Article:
In 2010, HIV epidemics and responses in different parts of the world vary with shifting trends, progress rates and outcomes.
Sub-Saharan Africa recorded the biggest overall annual increase—30%—in the number of people accessing ART. Three countries (Botswana, Namibia and Rwanda) have achieved universal coverage (80%) for HIV prevention, treatment and care services. The regional ART coverage rate stood at 39% at the end of 2010. Approximately 50% of pregnant women living with HIV receive treatment to prevent mother-to child transmission of HIV. And 21% of children in need are able to get pediatric HIV treatments. There were 1.9 million new infections in the region, where 22.9 million people are living with HIV. There are some major disparities in progress between different parts of the region. Countries in Eastern and Southern Africa have reached much higher coverage rates for ART (56%) and PMTCT (64%) than countries in Western and Central Africa (30% and 18% respectively).
Asia shows a stabilizing epidemic overall, but new infections are very high in some communities. Of the 4.8 million people living with HIV in Asia, nearly half (49%) are in India. Antiretroviral treatment coverage is increasing with 39 percent of adults and children in need of HIV treatment having access. Coverage of PMTCT services is relatively low at 16%.
Eastern Europe and Central Asia presents a dramatic growth in HIV, with new infections increasing by 250% in the past decade. Over 90% of these infections occur in just two countries: Russia and Ukraine. The region demonstrates high coverage rates for PMTCT and pediatric HIV treatment (with 78% and 65% coverage rates respectively.) However, ART coverage is very low at 23%, particularly among the most affected people—the ones who inject drugs.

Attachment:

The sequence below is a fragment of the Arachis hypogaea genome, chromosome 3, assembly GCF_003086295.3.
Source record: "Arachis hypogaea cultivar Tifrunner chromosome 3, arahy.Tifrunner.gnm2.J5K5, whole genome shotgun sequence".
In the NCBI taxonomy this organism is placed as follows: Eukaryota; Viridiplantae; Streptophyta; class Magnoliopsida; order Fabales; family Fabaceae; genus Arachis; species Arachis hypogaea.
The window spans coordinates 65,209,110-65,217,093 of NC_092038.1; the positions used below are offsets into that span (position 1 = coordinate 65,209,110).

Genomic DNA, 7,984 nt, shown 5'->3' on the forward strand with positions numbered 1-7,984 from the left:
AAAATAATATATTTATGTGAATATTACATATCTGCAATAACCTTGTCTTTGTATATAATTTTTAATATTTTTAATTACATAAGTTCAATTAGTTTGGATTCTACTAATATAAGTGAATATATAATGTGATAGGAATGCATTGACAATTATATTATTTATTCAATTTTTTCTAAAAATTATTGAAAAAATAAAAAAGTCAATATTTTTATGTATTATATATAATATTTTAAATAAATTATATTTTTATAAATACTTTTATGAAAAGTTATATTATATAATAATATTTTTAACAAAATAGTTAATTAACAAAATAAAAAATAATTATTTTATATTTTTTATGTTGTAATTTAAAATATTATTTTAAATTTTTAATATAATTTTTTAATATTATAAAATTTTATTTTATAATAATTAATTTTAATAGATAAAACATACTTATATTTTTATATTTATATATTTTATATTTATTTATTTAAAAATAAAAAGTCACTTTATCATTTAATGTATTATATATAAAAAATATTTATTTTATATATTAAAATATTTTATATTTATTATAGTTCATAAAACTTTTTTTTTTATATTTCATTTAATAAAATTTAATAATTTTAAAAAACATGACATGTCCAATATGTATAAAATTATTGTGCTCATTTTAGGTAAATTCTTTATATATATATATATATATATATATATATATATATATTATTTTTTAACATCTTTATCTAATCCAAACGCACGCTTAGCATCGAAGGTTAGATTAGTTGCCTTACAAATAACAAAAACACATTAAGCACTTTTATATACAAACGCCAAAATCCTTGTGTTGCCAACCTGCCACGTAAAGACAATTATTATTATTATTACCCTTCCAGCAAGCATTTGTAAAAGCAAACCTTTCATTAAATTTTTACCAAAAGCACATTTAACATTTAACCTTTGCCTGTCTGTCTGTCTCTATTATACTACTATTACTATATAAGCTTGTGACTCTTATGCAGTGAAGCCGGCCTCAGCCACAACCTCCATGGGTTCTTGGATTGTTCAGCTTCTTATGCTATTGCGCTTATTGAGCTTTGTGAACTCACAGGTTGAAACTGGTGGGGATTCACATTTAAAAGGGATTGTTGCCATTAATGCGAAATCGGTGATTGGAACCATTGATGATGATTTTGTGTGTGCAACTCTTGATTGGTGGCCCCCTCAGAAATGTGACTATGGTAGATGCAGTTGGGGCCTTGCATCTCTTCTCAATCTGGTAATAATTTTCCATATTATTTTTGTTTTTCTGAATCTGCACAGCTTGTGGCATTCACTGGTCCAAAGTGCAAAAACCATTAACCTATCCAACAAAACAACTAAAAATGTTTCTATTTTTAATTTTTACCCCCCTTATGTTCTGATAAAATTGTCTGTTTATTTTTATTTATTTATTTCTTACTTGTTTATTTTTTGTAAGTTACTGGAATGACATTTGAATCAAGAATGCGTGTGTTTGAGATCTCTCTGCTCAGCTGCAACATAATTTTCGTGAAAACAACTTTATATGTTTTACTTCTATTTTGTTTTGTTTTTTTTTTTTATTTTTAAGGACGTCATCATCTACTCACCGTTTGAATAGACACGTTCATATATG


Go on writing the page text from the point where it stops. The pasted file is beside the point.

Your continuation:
Middle East and North Africa records the highest number of HIV infections ever in the region (59,000) in 2010, which represents a 36% increase over the past year. Coverage of HIV services is very low in the region: 10% for ART, 5% for pediatric treatment and 4% for PMTCT.
Latin America and the Caribbean have a stabilizing epidemic with 1.5 million living with HIV in Latin America and 200,000 in the Caribbean. HIV is predominantly among networks of men who have sex with men in Latin America. In the Caribbean though, women are the more affected group accounting for 53% of people living with HIV. The region has ART coverage of 63 percent for adults and 39 percent for children. Coverage for effective PMTCT regimen is relatively high at 74%.
The 2011 "Report on the Global HIV/AIDS Response" is the comprehensive report on both the epidemiology and progress rates in access to HIV services globally and in regions and countries. It has been jointly developed by WHO, UNICEF, UNAIDS, in collaboration with national and international partners.
For additional information, please contact:
Susannah Masur, U.S. Fund for UNICEF, 212.880.9146, firstname.lastname@example.org
Global HIV/AIDS Response
Click here to view the 2011 Report on the Global HIV/AIDS Response, or right click to save it to your desktop.